Clicking +1 on an ad seems ridiculous to me for all the same reasons as above, plus the additional reason that I would be embarrassed to share any ad that wasn't superbowl-funny or a direct savings ($5.00 off a movie or something) and I've never seen an Adsense ad come close to either of those. Sharing any other ad is just spamming your friends.
I think it could work, as long as it's not gamed into uselessness.
A while ago they rolled out the new top-bar and a little later they rolled out the new profiles and now this. It all kind of makes sense, but there is no killer app/driver for all these features.
The number of integration points seems to be a problem, too. Until last week Google Mail, Reader and Groups all used different revisions of the "Google bar" on top. Disabling Google Buzz in Gmail also removes your new shiny profile, etc..
I'm anxious to see where this is going.
More importantly, while having frequent minor upgrades on a wide variety of 'beta' software services gives some a feeling that 'nothing is ever finished,' it means that Google is not fighting for brand recognition with its products in most markets. Although there are several products, such as Sketchup, which are offered 'by Google' but have a separate brand, they're generally aimed at a small niche. Orkut is the only product I can think of that has a really large market (in Brazil) but is not obviously Google-branded in the way that Google Earth or Gmail are.
'Microsoft search' obviously wasn't working so they needed something different and settled on 'Bing!' - though they missed a trick by not using a variety of happy-sounding audio icons in the TV commercials and (optionally!) on the product itself. Intel's signature 'tune' has been a very successful element of their brand, and Microsoft had an opportunity to positively extend the host brand but instead opted to develop a new one in purely verbal terms. Their marketing team did a fairly good job - it could have become an embarrassing joke if they had not - but this year they're doing the same thing with the new slogan of 'to the cloud!' And of course, every 3-4 years they have to remind the general public that their computers are mostly running Windows.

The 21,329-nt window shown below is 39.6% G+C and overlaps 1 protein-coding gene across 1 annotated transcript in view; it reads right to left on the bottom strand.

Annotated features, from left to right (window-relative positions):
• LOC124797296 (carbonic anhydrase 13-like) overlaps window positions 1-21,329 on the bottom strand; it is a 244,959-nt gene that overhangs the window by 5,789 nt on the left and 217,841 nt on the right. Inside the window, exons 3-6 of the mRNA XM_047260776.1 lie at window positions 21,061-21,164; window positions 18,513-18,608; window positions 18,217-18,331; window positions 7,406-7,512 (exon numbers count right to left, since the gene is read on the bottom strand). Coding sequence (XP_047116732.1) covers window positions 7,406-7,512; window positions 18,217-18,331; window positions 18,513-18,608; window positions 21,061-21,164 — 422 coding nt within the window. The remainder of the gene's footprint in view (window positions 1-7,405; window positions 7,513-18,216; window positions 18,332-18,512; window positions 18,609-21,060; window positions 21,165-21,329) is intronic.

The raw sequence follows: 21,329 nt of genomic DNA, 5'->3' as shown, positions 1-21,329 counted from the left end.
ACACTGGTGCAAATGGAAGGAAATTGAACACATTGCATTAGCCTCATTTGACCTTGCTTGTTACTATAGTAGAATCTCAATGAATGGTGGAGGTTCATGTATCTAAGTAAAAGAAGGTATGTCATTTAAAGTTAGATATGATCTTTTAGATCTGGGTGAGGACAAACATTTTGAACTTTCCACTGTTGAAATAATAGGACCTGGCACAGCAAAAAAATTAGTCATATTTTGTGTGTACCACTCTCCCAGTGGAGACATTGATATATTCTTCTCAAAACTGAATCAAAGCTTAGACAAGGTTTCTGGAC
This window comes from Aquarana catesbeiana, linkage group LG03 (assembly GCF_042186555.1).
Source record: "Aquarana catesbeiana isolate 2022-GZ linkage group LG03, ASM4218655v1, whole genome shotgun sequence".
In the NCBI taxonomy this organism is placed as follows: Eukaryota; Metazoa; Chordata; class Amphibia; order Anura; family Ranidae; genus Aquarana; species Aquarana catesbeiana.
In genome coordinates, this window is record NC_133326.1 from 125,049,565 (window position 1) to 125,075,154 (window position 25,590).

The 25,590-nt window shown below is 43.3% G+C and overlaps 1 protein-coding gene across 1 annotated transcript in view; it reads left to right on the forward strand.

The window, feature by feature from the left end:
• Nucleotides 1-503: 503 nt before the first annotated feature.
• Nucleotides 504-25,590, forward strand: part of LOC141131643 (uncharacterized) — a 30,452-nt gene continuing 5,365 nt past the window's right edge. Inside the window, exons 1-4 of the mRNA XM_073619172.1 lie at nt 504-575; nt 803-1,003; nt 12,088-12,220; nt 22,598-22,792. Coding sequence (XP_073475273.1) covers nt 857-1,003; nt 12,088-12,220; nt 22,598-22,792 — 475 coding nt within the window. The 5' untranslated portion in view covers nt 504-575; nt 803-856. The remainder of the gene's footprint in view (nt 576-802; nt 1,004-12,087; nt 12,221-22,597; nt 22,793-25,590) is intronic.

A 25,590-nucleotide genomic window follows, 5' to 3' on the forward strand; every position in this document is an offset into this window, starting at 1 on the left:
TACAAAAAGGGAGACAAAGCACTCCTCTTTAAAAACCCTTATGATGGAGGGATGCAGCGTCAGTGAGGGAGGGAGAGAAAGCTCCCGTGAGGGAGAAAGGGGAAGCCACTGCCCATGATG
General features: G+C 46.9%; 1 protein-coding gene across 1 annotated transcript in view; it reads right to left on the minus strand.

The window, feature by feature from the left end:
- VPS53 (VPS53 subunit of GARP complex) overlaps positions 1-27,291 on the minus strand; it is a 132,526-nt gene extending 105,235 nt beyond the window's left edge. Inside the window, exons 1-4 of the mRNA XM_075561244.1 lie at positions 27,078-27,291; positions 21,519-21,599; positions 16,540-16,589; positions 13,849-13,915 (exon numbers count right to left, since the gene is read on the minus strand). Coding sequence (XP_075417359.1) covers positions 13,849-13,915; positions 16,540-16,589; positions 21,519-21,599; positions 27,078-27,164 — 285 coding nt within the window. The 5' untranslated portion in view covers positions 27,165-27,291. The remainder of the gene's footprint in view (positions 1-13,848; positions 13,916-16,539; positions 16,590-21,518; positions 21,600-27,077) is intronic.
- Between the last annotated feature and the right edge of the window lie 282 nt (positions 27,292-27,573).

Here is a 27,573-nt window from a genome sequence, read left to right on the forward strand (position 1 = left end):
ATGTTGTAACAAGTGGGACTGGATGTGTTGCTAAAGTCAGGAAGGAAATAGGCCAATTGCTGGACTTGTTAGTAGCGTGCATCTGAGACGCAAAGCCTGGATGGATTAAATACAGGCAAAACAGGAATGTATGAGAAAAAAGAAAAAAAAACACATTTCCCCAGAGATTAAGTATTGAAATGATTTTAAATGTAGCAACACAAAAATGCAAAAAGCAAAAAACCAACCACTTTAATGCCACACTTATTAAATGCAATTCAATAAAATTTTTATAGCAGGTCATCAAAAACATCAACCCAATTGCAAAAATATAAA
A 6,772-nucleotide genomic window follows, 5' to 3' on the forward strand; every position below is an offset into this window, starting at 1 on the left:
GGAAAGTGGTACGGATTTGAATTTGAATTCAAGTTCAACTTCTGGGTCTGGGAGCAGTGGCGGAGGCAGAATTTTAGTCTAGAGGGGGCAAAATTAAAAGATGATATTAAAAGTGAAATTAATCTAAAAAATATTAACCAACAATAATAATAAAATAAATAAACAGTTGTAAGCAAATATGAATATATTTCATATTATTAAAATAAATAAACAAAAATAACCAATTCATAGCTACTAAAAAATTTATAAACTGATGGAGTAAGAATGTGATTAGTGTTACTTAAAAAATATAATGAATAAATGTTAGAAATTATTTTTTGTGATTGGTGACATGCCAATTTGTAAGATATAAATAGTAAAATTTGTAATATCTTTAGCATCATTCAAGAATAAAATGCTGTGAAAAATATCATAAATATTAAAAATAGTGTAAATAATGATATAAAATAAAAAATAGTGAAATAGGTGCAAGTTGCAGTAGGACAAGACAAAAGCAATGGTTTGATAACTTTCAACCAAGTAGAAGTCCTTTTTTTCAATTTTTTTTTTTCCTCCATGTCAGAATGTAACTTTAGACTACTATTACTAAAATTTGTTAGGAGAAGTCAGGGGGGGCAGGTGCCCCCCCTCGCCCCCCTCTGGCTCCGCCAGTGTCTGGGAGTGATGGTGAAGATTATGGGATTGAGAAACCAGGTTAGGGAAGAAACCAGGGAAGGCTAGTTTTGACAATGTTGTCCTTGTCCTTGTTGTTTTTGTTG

You get the impression that Microsoft is vaguely embarrassed by its own name and its 1980s literalism, and so it hides behind a variety of hipper-sounding product offerings like an awkward parent at a youth club. Google is colorful and seemingly omnipresent, Apple is a healthy fruit with an iBrand, and IBM sounds so important that a quarter of the country probably thinks its part of the government. Yahoo...well, this says everything I feel about Yahoo's brand management: http://techcrunch.com/2008/08/25/yahoos-404-at-giants-stadiu... It's been there for years now, and I still snicker every single time I watch a Giants game. OK, only 1% of the public may be amused by such things, but the other 99% notice the reactions of the people who build/run/fix their computers, much as people listen to auto mechanics more closely than auto salesmen. that company is in dire, dire need of a brand makeover.